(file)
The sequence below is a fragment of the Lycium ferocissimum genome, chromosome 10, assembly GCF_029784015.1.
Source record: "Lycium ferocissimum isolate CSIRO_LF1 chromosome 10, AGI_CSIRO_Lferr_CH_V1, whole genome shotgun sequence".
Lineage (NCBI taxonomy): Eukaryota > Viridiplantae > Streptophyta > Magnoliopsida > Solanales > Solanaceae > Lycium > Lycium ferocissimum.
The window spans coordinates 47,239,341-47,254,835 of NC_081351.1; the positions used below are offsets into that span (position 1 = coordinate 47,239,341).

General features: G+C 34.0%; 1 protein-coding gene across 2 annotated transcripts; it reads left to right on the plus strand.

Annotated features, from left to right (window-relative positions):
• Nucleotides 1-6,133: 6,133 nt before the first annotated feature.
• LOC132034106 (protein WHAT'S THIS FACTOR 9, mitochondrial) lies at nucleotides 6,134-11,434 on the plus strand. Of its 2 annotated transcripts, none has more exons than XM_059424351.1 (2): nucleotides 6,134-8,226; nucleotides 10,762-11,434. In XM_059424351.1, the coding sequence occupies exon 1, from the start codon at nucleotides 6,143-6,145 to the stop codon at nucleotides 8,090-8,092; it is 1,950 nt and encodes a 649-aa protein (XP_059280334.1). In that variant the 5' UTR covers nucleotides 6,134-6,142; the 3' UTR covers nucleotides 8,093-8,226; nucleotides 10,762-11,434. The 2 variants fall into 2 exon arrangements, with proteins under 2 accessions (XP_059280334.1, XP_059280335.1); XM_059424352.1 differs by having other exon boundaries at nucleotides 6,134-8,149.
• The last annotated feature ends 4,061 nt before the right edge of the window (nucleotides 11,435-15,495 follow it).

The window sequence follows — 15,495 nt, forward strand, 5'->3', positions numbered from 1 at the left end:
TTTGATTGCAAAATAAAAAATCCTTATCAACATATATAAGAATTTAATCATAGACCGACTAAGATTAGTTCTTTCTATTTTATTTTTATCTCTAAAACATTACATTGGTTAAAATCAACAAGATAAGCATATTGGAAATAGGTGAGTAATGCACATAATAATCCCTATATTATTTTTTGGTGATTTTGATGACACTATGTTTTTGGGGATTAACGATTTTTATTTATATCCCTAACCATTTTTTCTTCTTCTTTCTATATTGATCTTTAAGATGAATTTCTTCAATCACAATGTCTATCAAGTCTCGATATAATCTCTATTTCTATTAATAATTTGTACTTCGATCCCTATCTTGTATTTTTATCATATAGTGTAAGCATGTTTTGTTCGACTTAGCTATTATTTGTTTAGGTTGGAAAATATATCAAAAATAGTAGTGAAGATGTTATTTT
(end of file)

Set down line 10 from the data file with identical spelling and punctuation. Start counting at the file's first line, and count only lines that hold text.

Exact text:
The window sequence follows — 15,495 nt, forward strand, 5'->3', positions numbered from 1 at the left end: